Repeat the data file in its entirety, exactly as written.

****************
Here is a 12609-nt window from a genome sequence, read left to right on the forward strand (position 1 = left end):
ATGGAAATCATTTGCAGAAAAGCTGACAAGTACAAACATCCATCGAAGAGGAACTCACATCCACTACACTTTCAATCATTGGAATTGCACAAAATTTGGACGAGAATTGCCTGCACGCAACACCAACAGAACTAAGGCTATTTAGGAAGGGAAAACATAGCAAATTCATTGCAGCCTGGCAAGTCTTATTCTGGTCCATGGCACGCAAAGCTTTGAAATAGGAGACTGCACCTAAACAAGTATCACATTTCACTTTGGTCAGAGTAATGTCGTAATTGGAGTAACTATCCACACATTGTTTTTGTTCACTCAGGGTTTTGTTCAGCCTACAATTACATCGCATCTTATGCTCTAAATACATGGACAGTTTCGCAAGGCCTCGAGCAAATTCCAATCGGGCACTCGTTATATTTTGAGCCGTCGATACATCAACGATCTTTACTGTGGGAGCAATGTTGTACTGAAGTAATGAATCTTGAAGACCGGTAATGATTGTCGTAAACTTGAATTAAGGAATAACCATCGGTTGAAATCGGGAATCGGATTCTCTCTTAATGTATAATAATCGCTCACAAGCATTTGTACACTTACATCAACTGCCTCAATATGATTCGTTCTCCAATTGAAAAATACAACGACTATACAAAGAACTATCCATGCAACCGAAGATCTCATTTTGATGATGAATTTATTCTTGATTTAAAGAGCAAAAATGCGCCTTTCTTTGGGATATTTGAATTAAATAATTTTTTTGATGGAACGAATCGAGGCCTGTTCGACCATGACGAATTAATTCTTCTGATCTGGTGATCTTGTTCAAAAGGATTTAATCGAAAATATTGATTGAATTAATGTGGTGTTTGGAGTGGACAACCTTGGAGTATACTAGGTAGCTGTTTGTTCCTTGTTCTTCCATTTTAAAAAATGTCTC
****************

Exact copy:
Here is a 12609-nt window from a genome sequence, read left to right on the forward strand (position 1 = left end):
ATGGAAATCATTTGCAGAAAAGCTGACAAGTACAAACATCCATCGAAGAGGAACTCACATCCACTACACTTTCAATCATTGGAATTGCACAAAATTTGGACGAGAATTGCCTGCACGCAACACCAACAGAACTAAGGCTATTTAGGAAGGGAAAACATAGCAAATTCATTGCAGCCTGGCAAGTCTTATTCTGGTCCATGGCACGCAAAGCTTTGAAATAGGAGACTGCACCTAAACAAGTATCACATTTCACTTTGGTCAGAGTAATGTCGTAATTGGAGTAACTATCCACACATTGTTTTTGTTCACTCAGGGTTTTGTTCAGCCTACAATTACATCGCATCTTATGCTCTAAATACATGGACAGTTTCGCAAGGCCTCGAGCAAATTCCAATCGGGCACTCGTTATATTTTGAGCCGTCGATACATCAACGATCTTTACTGTGGGAGCAATGTTGTACTGAAGTAATGAATCTTGAAGACCGGTAATGATTGTCGTAAACTTGAATTAAGGAATAACCATCGGTTGAAATCGGGAATCGGATTCTCTCTTAATGTATAATAATCGCTCACAAGCATTTGTACACTTACATCAACTGCCTCAATATGATTCGTTCTCCAATTGAAAAATACAACGACTATACAAAGAACTATCCATGCAACCGAAGATCTCATTTTGATGATGAATTTATTCTTGATTTAAAGAGCAAAAATGCGCCTTTCTTTGGGATATTTGAATTAAATAATTTTTTTGATGGAACGAATCGAGGCCTGTTCGACCATGACGAATTAATTCTTCTGATCTGGTGATCTTGTTCAAAAGGATTTAATCGAAAATATTGATTGAATTAATGTGGTGTTTGGAGTGGACAACCTTGGAGTATACTAGGTAGCTGTTTGTTCCTTGTTCTTCCATTTTAAAAAATGTCTC